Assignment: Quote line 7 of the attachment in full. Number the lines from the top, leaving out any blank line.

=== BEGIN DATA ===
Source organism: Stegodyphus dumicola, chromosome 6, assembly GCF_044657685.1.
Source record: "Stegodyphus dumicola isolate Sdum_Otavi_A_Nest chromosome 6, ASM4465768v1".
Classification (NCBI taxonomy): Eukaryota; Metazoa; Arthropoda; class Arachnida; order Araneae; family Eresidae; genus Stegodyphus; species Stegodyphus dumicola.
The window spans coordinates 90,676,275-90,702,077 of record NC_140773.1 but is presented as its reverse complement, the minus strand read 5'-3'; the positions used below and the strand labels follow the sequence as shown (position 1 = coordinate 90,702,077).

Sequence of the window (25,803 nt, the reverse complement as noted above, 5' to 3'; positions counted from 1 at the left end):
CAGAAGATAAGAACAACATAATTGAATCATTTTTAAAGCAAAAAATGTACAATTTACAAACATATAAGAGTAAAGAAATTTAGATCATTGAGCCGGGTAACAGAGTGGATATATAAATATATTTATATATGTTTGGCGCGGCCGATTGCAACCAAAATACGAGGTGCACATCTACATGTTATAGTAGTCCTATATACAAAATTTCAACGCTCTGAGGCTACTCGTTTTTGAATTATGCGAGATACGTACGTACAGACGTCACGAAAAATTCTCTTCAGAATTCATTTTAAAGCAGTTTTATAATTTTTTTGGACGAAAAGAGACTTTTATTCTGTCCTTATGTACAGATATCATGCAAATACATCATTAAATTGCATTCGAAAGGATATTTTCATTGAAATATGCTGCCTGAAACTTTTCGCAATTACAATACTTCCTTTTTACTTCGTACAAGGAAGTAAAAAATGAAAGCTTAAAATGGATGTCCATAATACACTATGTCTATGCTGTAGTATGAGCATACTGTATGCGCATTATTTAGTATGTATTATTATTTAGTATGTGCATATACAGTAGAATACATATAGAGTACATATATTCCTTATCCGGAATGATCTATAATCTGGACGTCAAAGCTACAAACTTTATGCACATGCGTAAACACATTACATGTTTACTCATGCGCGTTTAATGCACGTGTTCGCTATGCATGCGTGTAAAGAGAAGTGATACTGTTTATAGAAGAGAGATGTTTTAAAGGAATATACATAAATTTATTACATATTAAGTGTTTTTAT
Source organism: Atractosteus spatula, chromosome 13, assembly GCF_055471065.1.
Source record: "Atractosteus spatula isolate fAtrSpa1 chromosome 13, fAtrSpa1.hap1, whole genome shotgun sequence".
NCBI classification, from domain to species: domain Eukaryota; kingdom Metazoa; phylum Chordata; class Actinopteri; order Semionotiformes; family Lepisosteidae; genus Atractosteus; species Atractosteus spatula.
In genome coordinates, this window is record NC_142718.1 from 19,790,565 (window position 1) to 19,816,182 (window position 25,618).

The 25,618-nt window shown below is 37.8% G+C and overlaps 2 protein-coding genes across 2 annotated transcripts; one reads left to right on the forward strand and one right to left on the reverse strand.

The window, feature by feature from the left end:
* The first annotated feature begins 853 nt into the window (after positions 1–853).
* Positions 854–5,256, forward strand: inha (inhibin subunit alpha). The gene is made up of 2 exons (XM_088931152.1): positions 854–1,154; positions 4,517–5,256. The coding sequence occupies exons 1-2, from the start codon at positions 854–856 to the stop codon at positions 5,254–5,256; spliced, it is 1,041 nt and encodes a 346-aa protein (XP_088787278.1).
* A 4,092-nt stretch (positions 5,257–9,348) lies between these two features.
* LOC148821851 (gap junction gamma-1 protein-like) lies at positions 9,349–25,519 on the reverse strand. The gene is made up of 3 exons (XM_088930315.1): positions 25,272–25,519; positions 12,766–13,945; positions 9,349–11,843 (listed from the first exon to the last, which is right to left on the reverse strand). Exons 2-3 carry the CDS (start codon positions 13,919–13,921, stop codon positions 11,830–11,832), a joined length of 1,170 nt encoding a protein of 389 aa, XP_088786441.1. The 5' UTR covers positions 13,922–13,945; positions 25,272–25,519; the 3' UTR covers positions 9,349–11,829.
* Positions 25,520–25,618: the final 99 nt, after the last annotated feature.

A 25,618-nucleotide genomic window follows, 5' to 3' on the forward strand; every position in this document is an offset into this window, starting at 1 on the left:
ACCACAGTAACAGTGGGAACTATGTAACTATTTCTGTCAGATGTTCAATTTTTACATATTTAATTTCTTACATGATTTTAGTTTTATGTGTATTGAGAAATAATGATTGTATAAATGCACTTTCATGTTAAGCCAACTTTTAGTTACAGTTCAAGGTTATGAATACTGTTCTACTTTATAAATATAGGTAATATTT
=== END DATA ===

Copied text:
Source organism: Atractosteus spatula, chromosome 13, assembly GCF_055471065.1.